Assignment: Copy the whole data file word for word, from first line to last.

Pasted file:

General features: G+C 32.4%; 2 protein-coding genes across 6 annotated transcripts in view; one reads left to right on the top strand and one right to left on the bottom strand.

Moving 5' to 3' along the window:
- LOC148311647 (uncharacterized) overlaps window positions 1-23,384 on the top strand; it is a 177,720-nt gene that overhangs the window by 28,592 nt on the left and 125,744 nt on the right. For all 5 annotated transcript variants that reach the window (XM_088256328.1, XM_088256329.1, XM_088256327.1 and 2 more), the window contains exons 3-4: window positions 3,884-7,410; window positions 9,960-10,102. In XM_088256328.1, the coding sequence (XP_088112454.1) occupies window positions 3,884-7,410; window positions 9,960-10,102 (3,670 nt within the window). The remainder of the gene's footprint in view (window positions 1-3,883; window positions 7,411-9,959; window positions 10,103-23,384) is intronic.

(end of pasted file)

General features: G+C 32.4%; 2 protein-coding genes across 6 annotated transcripts in view; one reads left to right on the top strand and one right to left on the bottom strand.

Moving 5' to 3' along the window:
- LOC148311647 (uncharacterized) overlaps window positions 1-23,384 on the top strand; it is a 177,720-nt gene that overhangs the window by 28,592 nt on the left and 125,744 nt on the right. For all 5 annotated transcript variants that reach the window (XM_088256328.1, XM_088256329.1, XM_088256327.1 and 2 more), the window contains exons 3-4: window positions 3,884-7,410; window positions 9,960-10,102. In XM_088256328.1, the coding sequence (XP_088112454.1) occupies window positions 3,884-7,410; window positions 9,960-10,102 (3,670 nt within the window). The remainder of the gene's footprint in view (window positions 1-3,883; window positions 7,411-9,959; window positions 10,103-23,384) is intronic.